Not that I would be in any rush to send John O’Shea on his way. I see that there is some speculation that as many as five of the older members of the squad — John, Robbie Keane, Shay Given, Glenn Whelan, and Wes Hoolahan — might be considering hanging up their boots.
If that comes to pass, I would regard it as a real cause for concern.
Robbie and Shay might be in a separate category since they have not been first-choice picks for some time but we simply can’t afford for all of these guys to walk away together. If the likes of John, Glenn and Wes continue to play professional football in England then they’re going to be worthy of being part of our qualifying campaign for the next World Cup.
It’s a big worry. We were the oldest squad at the Euros, true, but we still very much need those players to carry on. The next campaign comes around quickly, in September, and if we’re going to lose the likes of O’Shea, Whelan, and Hoolahan before then, there are no ready-made replacements waiting in the wings to take their place.
On a much more encouraging note in terms of the immediate future, I would fully agree with Martin O’Neill when he says that younger players like Jeff Hendrick and Robbie Brady really came of age in France.
In many ways those two led the team, in the way that they wanted to get the ball down, in being adventurous and in showing belief in what they were trying to do. And I would say it’s a pretty safe bet that, on the back of their showing at the Euros, those two players will be with Premier League sides next season.
The deeper concern for Ireland, however, is that I don’t see any similarly talented younger players coming up behind them — and that could prove to be a big problem for Martin going forward.
Of course, injuries meant that we didn’t see Harry Arter in France, and more’s the pity: he’s definitely one who can make an impact in the upcoming World Cup campaign.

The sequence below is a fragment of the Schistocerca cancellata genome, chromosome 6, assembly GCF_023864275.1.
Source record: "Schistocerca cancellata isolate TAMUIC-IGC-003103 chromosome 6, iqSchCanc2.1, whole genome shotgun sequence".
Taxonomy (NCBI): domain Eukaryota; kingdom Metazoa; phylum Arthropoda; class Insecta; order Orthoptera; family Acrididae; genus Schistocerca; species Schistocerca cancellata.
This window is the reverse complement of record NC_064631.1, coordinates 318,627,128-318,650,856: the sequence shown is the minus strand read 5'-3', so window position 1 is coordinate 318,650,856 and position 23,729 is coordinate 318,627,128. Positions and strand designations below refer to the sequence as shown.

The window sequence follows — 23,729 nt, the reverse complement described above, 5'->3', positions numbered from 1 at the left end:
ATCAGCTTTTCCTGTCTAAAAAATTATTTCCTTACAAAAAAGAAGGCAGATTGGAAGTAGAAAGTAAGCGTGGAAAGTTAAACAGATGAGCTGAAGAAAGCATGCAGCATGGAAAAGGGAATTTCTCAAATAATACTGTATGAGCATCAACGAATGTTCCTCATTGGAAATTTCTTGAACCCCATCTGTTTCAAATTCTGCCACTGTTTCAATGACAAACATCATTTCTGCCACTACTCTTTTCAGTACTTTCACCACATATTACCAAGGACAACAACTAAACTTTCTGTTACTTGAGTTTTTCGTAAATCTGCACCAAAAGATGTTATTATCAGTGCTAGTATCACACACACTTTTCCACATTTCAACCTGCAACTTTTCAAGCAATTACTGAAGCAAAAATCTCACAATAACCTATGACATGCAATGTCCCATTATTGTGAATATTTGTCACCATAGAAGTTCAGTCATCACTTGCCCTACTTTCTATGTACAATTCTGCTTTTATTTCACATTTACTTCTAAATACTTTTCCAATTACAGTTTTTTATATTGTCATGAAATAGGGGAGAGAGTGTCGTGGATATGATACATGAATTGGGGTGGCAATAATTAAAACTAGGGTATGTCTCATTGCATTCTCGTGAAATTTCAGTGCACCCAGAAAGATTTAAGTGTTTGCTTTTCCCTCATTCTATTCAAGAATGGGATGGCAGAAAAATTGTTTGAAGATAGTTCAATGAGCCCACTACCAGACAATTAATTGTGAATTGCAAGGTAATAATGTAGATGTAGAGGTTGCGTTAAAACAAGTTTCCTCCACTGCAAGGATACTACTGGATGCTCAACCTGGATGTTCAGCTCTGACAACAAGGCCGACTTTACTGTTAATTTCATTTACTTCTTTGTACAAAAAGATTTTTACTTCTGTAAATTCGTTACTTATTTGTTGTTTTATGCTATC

Otherwise, I don’t know where the new Irish players are going to come from — but I do know we need to find them.
Martin mentioned we badly need to source a reliable, regular goal-scorer but to that I would say that you won’t actually need one until you start making chances for them to take. I can’t remember Shane Long having one chance over the whole four games in France, and I don’t think he was to blame for that. Again, that’s where some of our failings in terms of technical ability — the quality required to pick players out with through balls and the like — proved costly.
But to wrap things up on an appropriately positive note, I’m pleased to be able to say that, for all the ups and downs, Irish football has had a good two years under Martin O’Neill. When you include taking four points from six against Germany in qualifying, the way we handled the play-off against Bosnia and then the admirable things we saw from the team at the finals, it’s fair to say that Martin has done a good job given the obvious limits to the individual talent in his squad.
Looking ahead to our World Cup group, I think we’ve had more than a bit of luck in not getting one of Europe’s recognised superpowers in the draw. Wales might nominally be the seeded team but we all know that’s misleading: Take Gareth Bale out of the equation and there not at all unlike us.
There’s no Germany in there that you virtually know will win the group before it kicks off but, having said that, with so many of the teams — Wales, Austria, Serbia and ourselves, as well as potentially tricky outsiders in Georgia and Moldova — at a similar level, you’d imagine things could get very tight.
But having beaten Italy and put it up to France, one thing this Irish team is certainly entitled to take home with them from these Euro finals is a belief that, on their day, they don’t have to fear anyone.